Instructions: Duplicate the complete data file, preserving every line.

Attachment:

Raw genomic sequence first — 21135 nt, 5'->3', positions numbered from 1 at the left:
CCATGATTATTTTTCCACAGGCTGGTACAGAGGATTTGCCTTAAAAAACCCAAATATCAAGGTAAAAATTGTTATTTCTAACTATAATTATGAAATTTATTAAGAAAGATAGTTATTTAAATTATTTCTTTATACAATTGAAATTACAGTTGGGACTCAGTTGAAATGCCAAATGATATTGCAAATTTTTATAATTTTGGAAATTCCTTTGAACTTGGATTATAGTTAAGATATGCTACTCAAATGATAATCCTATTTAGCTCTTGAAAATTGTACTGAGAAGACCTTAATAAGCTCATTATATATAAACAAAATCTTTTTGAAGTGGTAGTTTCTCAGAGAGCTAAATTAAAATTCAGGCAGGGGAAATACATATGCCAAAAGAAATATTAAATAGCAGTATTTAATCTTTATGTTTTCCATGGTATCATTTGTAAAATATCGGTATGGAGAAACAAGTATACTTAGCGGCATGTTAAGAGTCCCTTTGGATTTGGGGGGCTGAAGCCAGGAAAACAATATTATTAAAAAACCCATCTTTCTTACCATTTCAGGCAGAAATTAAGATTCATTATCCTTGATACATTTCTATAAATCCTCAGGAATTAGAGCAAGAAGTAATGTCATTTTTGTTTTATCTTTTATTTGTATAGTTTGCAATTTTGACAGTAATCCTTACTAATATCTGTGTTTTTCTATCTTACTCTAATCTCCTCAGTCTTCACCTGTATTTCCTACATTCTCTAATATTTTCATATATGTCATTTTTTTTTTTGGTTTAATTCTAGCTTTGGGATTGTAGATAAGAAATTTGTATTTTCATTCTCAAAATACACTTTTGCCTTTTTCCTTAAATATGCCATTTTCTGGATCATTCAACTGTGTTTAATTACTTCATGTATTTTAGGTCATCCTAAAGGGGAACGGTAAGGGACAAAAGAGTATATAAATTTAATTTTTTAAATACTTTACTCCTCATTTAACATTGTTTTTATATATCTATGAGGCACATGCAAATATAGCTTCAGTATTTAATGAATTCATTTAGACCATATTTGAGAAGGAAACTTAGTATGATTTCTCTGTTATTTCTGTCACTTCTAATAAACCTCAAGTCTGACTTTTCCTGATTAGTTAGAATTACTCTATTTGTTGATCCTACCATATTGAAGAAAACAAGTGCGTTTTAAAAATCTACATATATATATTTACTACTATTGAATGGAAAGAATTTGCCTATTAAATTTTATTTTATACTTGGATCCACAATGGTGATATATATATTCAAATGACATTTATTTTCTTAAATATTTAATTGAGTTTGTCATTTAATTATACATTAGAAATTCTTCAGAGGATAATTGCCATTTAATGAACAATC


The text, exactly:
Raw genomic sequence first — 21135 nt, 5'->3', positions numbered from 1 at the left:
CCATGATTATTTTTCCACAGGCTGGTACAGAGGATTTGCCTTAAAAAACCCAAATATCAAGGTAAAAATTGTTATTTCTAACTATAATTATGAAATTTATTAAGAAAGATAGTTATTTAAATTATTTCTTTATACAATTGAAATTACAGTTGGGACTCAGTTGAAATGCCAAATGATATTGCAAATTTTTATAATTTTGGAAATTCCTTTGAACTTGGATTATAGTTAAGATATGCTACTCAAATGATAATCCTATTTAGCTCTTGAAAATTGTACTGAGAAGACCTTAATAAGCTCATTATATATAAACAAAATCTTTTTGAAGTGGTAGTTTCTCAGAGAGCTAAATTAAAATTCAGGCAGGGGAAATACATATGCCAAAAGAAATATTAAATAGCAGTATTTAATCTTTATGTTTTCCATGGTATCATTTGTAAAATATCGGTATGGAGAAACAAGTATACTTAGCGGCATGTTAAGAGTCCCTTTGGATTTGGGGGGCTGAAGCCAGGAAAACAATATTATTAAAAAACCCATCTTTCTTACCATTTCAGGCAGAAATTAAGATTCATTATCCTTGATACATTTCTATAAATCCTCAGGAATTAGAGCAAGAAGTAATGTCATTTTTGTTTTATCTTTTATTTGTATAGTTTGCAATTTTGACAGTAATCCTTACTAATATCTGTGTTTTTCTATCTTACTCTAATCTCCTCAGTCTTCACCTGTATTTCCTACATTCTCTAATATTTTCATATATGTCATTTTTTTTTTTGGTTTAATTCTAGCTTTGGGATTGTAGATAAGAAATTTGTATTTTCATTCTCAAAATACACTTTTGCCTTTTTCCTTAAATATGCCATTTTCTGGATCATTCAACTGTGTTTAATTACTTCATGTATTTTAGGTCATCCTAAAGGGGAACGGTAAGGGACAAAAGAGTATATAAATTTAATTTTTTAAATACTTTACTCCTCATTTAACATTGTTTTTATATATCTATGAGGCACATGCAAATATAGCTTCAGTATTTAATGAATTCATTTAGACCATATTTGAGAAGGAAACTTAGTATGATTTCTCTGTTATTTCTGTCACTTCTAATAAACCTCAAGTCTGACTTTTCCTGATTAGTTAGAATTACTCTATTTGTTGATCCTACCATATTGAAGAAAACAAGTGCGTTTTAAAAATCTACATATATATATTTACTACTATTGAATGGAAAGAATTTGCCTATTAAATTTTATTTTATACTTGGATCCACAATGGTGATATATATATTCAAATGACATTTATTTTCTTAAATATTTAATTGAGTTTGTCATTTAATTATACATTAGAAATTCTTCAGAGGATAATTGCCATTTAATGAACAATC